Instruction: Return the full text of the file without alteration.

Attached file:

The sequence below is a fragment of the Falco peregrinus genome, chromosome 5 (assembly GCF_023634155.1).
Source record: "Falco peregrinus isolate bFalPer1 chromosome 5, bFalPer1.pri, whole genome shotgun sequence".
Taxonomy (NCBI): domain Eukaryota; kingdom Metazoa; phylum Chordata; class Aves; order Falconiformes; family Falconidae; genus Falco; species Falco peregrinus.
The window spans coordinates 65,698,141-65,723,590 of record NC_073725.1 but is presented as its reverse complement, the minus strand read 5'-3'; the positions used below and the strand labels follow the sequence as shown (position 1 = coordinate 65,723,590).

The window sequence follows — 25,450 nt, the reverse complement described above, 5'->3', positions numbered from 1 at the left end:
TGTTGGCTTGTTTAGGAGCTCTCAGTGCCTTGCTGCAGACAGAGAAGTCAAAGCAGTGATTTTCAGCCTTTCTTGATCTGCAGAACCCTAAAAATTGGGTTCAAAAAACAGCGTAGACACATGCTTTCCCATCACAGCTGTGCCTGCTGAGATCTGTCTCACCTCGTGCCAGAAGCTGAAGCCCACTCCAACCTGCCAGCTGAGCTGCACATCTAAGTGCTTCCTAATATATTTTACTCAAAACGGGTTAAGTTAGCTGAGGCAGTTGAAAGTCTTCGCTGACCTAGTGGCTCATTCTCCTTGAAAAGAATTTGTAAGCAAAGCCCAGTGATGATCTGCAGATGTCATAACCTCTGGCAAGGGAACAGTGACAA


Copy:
The sequence below is a fragment of the Falco peregrinus genome, chromosome 5 (assembly GCF_023634155.1).
Source record: "Falco peregrinus isolate bFalPer1 chromosome 5, bFalPer1.pri, whole genome shotgun sequence".
Taxonomy (NCBI): domain Eukaryota; kingdom Metazoa; phylum Chordata; class Aves; order Falconiformes; family Falconidae; genus Falco; species Falco peregrinus.
The window spans coordinates 65,698,141-65,723,590 of record NC_073725.1 but is presented as its reverse complement, the minus strand read 5'-3'; the positions used below and the strand labels follow the sequence as shown (position 1 = coordinate 65,723,590).

The window sequence follows — 25,450 nt, the reverse complement described above, 5'->3', positions numbered from 1 at the left end:
TGTTGGCTTGTTTAGGAGCTCTCAGTGCCTTGCTGCAGACAGAGAAGTCAAAGCAGTGATTTTCAGCCTTTCTTGATCTGCAGAACCCTAAAAATTGGGTTCAAAAAACAGCGTAGACACATGCTTTCCCATCACAGCTGTGCCTGCTGAGATCTGTCTCACCTCGTGCCAGAAGCTGAAGCCCACTCCAACCTGCCAGCTGAGCTGCACATCTAAGTGCTTCCTAATATATTTTACTCAAAACGGGTTAAGTTAGCTGAGGCAGTTGAAAGTCTTCGCTGACCTAGTGGCTCATTCTCCTTGAAAAGAATTTGTAAGCAAAGCCCAGTGATGATCTGCAGATGTCATAACCTCTGGCAAGGGAACAGTGACAA